End Violence Against Women

Posted by Mark


Just spent over an hour adding events to the event section, there’s a whole lot going on in the next two weeks so check it out. Also today there’s a walkathon to commemorate the International End Violence Against Women Day. For more info on that click [Here]

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Comedy in Kuwait back in the 50s

Posted by Mark


The lovers of humor and comic stuff had the chance in Kuwait back in the fifties to enjoy it through the comic magazine “Al-Fukaha” which means humor in English.

“Al-Fukaha” magazine was released in October 1950, the chief editor was Farhan Rashed Alfarhan and the owner was Abdullah Al-Khaled Al-Hatem.

At first, it was printed in Kuwait. Then, they started printing it in the Syrian capital Damascus and the distribution of this comic magazine was in Kuwait.

“Al-Fukaha” that was released in 1950 continued until 7th February 1951 and then stopped. It was released again on July 20th 1954 but stopped one more time on 24th November 1958.

First time I’m hearing of this. [Link]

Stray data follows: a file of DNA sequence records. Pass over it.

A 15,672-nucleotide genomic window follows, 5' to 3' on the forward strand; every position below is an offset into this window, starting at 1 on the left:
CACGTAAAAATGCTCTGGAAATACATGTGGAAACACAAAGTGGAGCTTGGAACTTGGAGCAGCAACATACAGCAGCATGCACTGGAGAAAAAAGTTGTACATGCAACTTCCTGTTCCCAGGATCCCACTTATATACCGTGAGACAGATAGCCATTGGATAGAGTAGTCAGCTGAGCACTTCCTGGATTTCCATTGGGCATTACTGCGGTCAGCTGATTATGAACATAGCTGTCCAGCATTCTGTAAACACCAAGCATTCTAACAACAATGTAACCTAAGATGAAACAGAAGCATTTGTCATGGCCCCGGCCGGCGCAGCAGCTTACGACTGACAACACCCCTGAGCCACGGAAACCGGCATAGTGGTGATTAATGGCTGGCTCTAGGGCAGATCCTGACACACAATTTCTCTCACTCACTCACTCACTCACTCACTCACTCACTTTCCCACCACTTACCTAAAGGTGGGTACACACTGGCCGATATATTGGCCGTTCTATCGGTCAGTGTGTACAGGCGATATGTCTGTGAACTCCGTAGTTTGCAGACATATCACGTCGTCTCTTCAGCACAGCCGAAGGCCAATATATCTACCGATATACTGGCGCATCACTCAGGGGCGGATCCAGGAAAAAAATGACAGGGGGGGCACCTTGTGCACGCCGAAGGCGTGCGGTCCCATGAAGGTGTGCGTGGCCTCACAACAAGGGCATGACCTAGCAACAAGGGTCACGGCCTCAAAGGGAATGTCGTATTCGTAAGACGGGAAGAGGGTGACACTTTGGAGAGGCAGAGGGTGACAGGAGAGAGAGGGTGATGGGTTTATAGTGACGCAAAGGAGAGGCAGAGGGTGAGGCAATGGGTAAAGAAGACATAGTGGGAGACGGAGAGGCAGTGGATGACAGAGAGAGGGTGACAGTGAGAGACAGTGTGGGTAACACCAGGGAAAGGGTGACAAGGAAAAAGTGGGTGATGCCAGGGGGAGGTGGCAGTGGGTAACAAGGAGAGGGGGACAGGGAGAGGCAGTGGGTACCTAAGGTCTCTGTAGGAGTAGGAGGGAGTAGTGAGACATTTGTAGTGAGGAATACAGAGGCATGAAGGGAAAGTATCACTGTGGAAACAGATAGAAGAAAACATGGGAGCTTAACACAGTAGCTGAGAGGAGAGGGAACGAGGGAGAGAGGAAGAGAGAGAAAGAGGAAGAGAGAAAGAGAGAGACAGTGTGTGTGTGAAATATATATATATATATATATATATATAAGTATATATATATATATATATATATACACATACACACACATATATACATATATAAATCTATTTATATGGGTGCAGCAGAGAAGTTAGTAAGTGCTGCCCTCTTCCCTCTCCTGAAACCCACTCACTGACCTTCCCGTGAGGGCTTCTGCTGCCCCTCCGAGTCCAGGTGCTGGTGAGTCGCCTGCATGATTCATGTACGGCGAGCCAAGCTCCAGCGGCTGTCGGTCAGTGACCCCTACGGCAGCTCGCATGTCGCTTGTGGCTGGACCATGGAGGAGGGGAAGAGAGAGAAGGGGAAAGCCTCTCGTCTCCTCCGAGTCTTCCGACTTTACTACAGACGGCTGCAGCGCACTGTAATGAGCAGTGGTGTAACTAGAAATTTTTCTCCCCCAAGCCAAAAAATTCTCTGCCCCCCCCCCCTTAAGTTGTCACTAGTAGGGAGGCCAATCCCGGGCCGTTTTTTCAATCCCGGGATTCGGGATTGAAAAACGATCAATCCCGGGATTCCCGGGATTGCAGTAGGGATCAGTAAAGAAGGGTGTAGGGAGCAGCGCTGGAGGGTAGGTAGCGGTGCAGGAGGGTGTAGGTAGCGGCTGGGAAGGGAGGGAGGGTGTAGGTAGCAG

Thanks Farran

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Mondays with Matthew (on Tuesday): Sport – let the games begin

Posted by Matthew Lodge


The United Kingdom has a new champion! Formula 1 racing driver Lewis Hamilton was crowned world champion at the end of yesterday’s end of season Grand Prix in Abu Dhabi. British newspapers are full of images of a jubilant Hamilton and headlines such as the “Start of something special” and “Best day of my life”. Perhaps the fact that he beat his team-mate and long-term rival, German driver Nico Rosberg, makes the victory seem even sweeter. For the UK, our rivalry with our European friends always adds an extra twist to the competition.

So what if journalists play down the fact that Hamilton and Rosberg both drive for a German team? Painful memories of England’s exit from this summer’s FIFA World Cup, and Germany’s victory, are long forgotten. Glory is in the moment and the victor enjoys the adulation. Who cares if Germany won the World Cup, we have Lewis!

Well, lots of people care, and not just 80 million justifiably proud Germans (congratulations mein Freund), but that was last summer.